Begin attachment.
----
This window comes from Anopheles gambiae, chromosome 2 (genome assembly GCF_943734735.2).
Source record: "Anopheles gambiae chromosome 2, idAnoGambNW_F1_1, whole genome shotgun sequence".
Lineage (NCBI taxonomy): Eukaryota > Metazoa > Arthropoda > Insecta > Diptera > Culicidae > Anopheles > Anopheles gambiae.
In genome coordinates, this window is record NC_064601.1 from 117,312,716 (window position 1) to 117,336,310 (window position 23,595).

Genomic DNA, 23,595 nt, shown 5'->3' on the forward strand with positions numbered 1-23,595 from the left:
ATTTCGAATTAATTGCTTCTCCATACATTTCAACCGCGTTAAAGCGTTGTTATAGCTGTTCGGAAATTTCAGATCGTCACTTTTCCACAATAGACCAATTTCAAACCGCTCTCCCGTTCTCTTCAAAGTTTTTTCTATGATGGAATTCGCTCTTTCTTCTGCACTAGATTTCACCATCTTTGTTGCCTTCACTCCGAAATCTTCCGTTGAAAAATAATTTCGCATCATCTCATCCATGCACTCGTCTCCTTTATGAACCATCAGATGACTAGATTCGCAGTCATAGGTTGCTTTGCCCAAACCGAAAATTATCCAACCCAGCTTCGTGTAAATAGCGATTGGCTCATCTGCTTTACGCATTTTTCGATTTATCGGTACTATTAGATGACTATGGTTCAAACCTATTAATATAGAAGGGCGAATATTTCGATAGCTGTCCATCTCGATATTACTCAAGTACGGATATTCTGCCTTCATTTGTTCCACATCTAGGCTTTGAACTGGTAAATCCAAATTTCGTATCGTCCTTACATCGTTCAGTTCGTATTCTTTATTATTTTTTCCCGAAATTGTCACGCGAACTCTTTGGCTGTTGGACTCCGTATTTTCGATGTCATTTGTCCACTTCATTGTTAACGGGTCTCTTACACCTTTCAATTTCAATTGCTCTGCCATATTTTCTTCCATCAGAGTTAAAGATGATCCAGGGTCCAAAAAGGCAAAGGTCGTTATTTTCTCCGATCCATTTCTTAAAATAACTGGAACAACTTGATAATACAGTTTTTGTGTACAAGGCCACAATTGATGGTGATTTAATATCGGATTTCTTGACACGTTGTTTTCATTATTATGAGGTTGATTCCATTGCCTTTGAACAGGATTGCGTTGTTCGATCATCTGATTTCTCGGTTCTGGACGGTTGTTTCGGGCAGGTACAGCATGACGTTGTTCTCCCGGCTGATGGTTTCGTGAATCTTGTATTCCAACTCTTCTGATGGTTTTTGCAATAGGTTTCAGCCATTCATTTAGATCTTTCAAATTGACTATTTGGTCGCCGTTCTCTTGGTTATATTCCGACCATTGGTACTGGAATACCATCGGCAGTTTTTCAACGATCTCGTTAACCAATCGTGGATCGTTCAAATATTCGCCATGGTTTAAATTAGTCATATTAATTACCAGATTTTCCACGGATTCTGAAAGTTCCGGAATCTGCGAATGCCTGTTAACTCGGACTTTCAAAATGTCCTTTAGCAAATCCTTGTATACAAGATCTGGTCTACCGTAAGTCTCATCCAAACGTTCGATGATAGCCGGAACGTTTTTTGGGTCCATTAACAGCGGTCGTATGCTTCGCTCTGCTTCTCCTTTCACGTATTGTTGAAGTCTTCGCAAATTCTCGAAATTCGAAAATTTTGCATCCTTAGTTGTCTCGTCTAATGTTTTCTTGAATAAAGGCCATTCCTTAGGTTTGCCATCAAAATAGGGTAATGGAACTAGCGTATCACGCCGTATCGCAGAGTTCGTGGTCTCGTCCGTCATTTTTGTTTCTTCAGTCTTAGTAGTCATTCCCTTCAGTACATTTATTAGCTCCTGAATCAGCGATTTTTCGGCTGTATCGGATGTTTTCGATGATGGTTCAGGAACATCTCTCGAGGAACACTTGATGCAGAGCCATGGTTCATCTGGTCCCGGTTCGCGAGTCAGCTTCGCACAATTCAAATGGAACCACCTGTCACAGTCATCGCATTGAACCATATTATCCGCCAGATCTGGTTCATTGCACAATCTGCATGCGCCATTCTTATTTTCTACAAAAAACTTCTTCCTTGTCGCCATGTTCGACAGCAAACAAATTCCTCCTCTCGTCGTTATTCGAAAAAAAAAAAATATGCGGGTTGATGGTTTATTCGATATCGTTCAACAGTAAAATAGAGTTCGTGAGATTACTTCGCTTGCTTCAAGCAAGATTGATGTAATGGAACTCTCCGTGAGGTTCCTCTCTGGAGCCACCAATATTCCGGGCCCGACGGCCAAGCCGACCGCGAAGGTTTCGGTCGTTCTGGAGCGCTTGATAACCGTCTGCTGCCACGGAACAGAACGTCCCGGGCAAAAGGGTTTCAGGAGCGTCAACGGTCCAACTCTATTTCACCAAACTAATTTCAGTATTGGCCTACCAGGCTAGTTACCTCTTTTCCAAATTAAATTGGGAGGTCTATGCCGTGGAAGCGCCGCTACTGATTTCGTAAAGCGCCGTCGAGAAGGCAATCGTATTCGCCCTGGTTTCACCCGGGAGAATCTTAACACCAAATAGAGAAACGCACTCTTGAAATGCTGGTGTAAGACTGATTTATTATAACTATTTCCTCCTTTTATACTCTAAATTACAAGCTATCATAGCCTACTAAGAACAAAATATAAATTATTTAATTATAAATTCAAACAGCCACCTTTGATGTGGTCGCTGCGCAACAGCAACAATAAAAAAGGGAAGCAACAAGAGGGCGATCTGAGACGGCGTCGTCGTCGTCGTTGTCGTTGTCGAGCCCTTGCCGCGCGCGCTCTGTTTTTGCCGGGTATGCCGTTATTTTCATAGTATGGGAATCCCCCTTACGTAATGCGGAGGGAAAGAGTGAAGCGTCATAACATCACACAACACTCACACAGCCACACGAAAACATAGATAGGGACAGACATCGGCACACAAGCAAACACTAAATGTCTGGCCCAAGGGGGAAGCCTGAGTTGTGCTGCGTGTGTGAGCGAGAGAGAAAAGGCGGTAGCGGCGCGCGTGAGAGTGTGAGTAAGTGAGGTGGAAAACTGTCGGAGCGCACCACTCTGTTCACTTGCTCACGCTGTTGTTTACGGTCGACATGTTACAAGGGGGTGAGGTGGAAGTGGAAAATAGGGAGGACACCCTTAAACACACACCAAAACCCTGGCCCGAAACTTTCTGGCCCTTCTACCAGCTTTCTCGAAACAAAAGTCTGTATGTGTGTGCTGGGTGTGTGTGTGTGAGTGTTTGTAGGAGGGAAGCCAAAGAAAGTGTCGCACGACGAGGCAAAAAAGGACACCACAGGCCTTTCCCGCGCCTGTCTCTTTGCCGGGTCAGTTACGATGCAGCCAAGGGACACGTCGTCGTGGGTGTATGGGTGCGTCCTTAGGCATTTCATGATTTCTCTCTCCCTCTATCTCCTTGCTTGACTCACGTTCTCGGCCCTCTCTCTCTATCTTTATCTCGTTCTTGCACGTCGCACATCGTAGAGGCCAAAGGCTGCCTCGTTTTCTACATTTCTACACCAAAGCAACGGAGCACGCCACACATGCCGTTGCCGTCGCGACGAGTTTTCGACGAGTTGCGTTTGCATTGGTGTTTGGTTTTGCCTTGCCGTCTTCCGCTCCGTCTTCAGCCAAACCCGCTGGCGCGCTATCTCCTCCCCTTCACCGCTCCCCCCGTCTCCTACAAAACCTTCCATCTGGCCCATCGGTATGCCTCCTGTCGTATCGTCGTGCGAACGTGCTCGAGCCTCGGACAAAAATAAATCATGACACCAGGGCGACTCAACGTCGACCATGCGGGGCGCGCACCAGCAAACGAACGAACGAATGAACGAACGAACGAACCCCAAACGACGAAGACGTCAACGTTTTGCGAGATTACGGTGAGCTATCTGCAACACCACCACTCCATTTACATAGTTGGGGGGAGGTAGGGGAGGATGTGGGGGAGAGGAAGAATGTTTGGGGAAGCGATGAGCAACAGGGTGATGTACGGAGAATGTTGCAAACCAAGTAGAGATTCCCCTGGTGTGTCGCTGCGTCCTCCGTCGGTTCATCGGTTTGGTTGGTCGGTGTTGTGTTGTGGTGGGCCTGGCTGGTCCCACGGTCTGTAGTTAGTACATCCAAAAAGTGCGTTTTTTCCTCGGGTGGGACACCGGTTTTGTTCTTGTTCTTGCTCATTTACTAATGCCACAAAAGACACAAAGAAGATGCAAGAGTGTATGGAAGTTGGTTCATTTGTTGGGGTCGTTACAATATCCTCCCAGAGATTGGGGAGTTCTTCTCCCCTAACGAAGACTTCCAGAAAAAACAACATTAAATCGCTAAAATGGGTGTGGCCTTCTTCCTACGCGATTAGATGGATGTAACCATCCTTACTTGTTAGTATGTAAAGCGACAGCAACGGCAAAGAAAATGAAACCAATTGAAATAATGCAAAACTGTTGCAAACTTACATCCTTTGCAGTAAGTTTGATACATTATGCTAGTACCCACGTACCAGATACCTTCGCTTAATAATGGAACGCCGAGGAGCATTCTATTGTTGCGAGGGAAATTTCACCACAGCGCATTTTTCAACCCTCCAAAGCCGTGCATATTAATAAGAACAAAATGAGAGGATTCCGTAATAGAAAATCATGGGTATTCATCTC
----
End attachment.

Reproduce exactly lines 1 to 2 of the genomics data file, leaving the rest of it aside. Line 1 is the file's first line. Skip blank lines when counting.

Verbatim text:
This window comes from Anopheles gambiae, chromosome 2 (genome assembly GCF_943734735.2).
Source record: "Anopheles gambiae chromosome 2, idAnoGambNW_F1_1, whole genome shotgun sequence".